Are you hooked?
A mystery can literally happen anywhere. I have read mysteries that took place in one house. I have read mysteries that took place in remote Alaskan villages and in huge metropolitan areas. They can happen on horse ranches and they can happen down on the bayou.
A good mystery writer will take setting to a different level and actually integrate the setting with the plot.
James Lee Burke, mentioned earlier, is a master with this tool. The Louisiana bayou country is an integral part of his novels, so much so that the setting almost becomes one of the characters in his story. For another example of this, read “The Dark Tower” by P.D. James, which is set at a creepy nursing home on the coast. Read that and then you’ll understand the importance of setting to a mystery.
The plot of a good mystery must move along quickly. The average mystery reader does not want “War and Peace.” The average mystery reader wants to be entertained and challenged, but he does not want to be dragged down into the muck and mire of lengthy discourses and diatribes.
A mystery is catapulted forward by action and a constant barrage of new information. Short, snappy dialogue is also often used to keep the pace moving quickly.
The Bad Guy
Every mystery has a bad guy, but not every mystery has a multi-dimensional and fascinating bad guy.
Keep that in mind if you should ever attempt to write a mystery.
I have mentioned before the sheer genius of a character like Hannibal Lecter. There was a bad guy who was capable of making our skin crawl, and it was all because of the brilliant writing of author Thomas Harris. Mr. Harris has given Hannibal a persona that makes us cringe and yet fascinates us, and we find ourselves turning the pages quickly to find out what Hannibal is going to do next.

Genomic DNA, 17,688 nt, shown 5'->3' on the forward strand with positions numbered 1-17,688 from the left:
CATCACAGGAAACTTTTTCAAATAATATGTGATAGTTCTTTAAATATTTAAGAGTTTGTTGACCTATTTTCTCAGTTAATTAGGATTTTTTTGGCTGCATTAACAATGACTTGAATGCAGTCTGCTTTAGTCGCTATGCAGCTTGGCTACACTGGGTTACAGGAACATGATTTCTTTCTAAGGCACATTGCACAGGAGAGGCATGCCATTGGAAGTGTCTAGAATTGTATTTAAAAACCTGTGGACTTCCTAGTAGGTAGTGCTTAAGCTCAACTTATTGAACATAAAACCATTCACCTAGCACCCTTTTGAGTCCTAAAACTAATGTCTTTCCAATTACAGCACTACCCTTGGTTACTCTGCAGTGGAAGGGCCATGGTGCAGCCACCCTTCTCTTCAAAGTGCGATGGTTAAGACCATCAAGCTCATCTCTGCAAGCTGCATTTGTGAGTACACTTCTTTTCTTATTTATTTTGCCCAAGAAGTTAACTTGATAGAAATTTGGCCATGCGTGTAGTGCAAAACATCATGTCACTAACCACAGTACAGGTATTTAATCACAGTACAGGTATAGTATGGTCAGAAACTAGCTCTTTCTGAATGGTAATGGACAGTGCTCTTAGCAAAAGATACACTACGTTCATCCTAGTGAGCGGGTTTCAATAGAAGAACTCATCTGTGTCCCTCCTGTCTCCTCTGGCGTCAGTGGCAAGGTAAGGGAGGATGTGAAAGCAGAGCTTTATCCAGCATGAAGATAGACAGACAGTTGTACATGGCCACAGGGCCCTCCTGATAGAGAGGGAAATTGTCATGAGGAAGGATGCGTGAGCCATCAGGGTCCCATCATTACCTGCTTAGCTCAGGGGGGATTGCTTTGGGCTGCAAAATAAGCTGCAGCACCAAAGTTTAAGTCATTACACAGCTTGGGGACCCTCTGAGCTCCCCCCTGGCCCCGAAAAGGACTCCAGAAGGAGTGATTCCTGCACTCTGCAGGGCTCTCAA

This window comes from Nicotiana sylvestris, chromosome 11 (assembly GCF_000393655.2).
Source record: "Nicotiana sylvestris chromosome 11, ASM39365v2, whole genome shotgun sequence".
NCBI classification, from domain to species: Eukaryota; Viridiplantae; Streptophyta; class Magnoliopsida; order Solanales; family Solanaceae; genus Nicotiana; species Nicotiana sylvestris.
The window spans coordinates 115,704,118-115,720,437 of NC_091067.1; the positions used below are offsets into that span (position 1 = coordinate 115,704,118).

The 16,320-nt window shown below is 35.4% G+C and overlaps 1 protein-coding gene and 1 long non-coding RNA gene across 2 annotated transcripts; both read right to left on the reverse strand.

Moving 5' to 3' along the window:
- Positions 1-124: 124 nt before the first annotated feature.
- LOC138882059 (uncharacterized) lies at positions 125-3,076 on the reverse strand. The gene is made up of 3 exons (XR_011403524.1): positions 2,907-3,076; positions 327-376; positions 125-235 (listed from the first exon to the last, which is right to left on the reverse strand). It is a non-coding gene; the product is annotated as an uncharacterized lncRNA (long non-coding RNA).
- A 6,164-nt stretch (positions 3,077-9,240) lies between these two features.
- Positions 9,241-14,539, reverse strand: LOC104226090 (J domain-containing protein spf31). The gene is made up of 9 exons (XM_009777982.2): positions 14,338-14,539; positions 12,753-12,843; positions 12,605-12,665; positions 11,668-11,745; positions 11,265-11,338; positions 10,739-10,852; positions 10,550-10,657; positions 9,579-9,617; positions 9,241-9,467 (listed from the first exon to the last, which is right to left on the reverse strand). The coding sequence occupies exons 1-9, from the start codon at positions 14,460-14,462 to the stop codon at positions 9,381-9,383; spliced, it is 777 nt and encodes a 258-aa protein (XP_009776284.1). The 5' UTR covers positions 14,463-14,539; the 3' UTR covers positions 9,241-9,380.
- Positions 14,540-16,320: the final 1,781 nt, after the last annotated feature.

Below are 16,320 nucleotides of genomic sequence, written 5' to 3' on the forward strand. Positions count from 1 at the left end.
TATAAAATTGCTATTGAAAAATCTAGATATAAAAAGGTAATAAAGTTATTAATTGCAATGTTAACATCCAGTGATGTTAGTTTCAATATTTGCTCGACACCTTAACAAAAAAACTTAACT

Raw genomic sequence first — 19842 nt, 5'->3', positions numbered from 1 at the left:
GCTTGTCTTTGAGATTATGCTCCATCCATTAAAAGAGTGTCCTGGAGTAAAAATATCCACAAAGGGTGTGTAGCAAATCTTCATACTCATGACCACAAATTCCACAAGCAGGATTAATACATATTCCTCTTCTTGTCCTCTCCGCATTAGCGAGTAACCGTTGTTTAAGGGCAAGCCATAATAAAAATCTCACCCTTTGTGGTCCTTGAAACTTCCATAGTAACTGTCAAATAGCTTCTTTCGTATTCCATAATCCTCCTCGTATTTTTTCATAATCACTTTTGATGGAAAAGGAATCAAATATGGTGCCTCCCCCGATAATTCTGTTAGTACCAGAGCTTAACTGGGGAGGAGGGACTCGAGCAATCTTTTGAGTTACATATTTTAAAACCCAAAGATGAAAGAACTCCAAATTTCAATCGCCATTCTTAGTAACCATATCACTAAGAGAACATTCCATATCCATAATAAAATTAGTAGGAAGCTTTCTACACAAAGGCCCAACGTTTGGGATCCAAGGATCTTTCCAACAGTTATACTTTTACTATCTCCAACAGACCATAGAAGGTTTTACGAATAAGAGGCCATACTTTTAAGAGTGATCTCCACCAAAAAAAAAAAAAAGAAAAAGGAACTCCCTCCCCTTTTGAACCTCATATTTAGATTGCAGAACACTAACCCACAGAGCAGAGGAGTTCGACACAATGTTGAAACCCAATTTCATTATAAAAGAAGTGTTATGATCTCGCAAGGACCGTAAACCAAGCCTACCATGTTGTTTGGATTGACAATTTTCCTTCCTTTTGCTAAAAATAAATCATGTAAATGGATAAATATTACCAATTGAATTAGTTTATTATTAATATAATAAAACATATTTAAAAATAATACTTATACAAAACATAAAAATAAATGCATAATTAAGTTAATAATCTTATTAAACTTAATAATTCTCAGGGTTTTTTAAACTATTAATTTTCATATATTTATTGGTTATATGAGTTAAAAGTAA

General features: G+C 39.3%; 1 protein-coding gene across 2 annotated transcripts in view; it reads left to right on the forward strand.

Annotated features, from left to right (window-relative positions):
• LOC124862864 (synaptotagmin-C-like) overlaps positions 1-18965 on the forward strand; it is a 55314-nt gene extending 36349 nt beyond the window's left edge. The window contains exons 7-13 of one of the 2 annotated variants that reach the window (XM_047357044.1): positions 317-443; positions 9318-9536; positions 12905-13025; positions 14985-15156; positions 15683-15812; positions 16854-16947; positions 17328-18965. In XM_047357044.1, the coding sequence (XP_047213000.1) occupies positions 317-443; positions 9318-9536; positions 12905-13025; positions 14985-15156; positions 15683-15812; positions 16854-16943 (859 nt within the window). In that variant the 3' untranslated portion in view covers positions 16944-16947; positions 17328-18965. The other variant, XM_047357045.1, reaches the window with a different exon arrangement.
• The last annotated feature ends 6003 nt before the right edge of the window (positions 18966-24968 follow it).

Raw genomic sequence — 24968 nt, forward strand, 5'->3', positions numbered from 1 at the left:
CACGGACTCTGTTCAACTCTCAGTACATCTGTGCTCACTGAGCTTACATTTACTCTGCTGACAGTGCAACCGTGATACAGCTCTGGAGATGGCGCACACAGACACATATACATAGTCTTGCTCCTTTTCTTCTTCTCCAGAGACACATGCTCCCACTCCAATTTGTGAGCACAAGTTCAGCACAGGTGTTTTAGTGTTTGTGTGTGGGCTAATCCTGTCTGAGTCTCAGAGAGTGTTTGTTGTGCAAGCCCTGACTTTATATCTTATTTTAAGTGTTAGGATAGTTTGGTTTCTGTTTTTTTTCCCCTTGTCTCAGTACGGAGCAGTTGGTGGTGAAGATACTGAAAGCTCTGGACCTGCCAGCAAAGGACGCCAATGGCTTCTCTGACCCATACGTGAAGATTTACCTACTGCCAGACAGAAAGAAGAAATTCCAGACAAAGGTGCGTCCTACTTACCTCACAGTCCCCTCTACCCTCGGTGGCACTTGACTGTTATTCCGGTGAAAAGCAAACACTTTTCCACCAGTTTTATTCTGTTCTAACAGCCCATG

There must be something more in a mystery than just who done it. Good mystery writers understand this basic fact. Themes of love, loss, pain and grief will suck a reader in and demand that they continue reading.
Through the development of your characters, and the struggles they go through, the reader should be able to identify with these themes, and it is that identification that will make your book memorable.
Again I will mention James Lee Burke. His main character, Dave Robicheaux, is an extremely flawed man. He is violent by nature and yet has a code he lives by, a code that says fairness and justice are crucial in life. He is a recovering alcoholic who is constantly battling with the demons of his nature. Without the introduction of these themes, Burke would just be another average mystery writer. With these themes, he is one of the best.
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Put It All Together
I want you to think about a good mystery that you have read. Did it have the elements I have just mentioned? Chances are that it did; otherwise, you would not recall it.
Now you know the secrets to a good mystery novel. Including all of these elements will not make your novel a great read, but they certainly will help to improve it.
Now all that is left for you to do is write it.
2014 William D. Holland (aka billybuc)
“Helping writers to spread their wings and fly.”